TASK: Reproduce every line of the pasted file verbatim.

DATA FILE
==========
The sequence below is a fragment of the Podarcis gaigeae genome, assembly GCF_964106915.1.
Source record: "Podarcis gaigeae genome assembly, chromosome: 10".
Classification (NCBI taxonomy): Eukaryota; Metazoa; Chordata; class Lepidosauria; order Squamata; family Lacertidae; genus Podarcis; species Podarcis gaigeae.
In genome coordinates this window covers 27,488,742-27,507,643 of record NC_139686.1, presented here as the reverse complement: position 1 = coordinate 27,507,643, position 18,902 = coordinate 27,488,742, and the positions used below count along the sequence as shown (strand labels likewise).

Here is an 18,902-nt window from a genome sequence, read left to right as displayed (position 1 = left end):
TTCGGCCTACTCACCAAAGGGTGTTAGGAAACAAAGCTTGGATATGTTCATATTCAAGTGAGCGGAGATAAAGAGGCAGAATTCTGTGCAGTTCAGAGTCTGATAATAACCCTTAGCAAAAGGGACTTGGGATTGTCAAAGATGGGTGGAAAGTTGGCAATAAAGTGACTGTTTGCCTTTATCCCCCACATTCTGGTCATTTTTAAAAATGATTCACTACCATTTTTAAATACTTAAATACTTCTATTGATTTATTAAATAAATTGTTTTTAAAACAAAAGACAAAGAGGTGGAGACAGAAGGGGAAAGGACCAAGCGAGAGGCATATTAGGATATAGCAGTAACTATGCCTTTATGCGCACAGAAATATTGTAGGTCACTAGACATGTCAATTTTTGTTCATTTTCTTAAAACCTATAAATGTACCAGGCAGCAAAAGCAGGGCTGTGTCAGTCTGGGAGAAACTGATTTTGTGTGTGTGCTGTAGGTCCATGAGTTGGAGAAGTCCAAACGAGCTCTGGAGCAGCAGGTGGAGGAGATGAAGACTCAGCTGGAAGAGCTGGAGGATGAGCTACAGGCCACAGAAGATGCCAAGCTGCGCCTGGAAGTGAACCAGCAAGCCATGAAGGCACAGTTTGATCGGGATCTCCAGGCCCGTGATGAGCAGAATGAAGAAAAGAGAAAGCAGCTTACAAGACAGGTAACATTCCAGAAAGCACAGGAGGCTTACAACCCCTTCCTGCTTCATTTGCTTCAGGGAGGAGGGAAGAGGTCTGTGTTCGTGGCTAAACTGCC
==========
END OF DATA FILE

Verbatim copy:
The sequence below is a fragment of the Podarcis gaigeae genome, assembly GCF_964106915.1.
Source record: "Podarcis gaigeae genome assembly, chromosome: 10".
Classification (NCBI taxonomy): Eukaryota; Metazoa; Chordata; class Lepidosauria; order Squamata; family Lacertidae; genus Podarcis; species Podarcis gaigeae.
In genome coordinates this window covers 27,488,742-27,507,643 of record NC_139686.1, presented here as the reverse complement: position 1 = coordinate 27,507,643, position 18,902 = coordinate 27,488,742, and the positions used below count along the sequence as shown (strand labels likewise).

Here is an 18,902-nt window from a genome sequence, read left to right as displayed (position 1 = left end):
TTCGGCCTACTCACCAAAGGGTGTTAGGAAACAAAGCTTGGATATGTTCATATTCAAGTGAGCGGAGATAAAGAGGCAGAATTCTGTGCAGTTCAGAGTCTGATAATAACCCTTAGCAAAAGGGACTTGGGATTGTCAAAGATGGGTGGAAAGTTGGCAATAAAGTGACTGTTTGCCTTTATCCCCCACATTCTGGTCATTTTTAAAAATGATTCACTACCATTTTTAAATACTTAAATACTTCTATTGATTTATTAAATAAATTGTTTTTAAAACAAAAGACAAAGAGGTGGAGACAGAAGGGGAAAGGACCAAGCGAGAGGCATATTAGGATATAGCAGTAACTATGCCTTTATGCGCACAGAAATATTGTAGGTCACTAGACATGTCAATTTTTGTTCATTTTCTTAAAACCTATAAATGTACCAGGCAGCAAAAGCAGGGCTGTGTCAGTCTGGGAGAAACTGATTTTGTGTGTGTGCTGTAGGTCCATGAGTTGGAGAAGTCCAAACGAGCTCTGGAGCAGCAGGTGGAGGAGATGAAGACTCAGCTGGAAGAGCTGGAGGATGAGCTACAGGCCACAGAAGATGCCAAGCTGCGCCTGGAAGTGAACCAGCAAGCCATGAAGGCACAGTTTGATCGGGATCTCCAGGCCCGTGATGAGCAGAATGAAGAAAAGAGAAAGCAGCTTACAAGACAGGTAACATTCCAGAAAGCACAGGAGGCTTACAACCCCTTCCTGCTTCATTTGCTTCAGGGAGGAGGGAAGAGGTCTGTGTTCGTGGCTAAACTGCC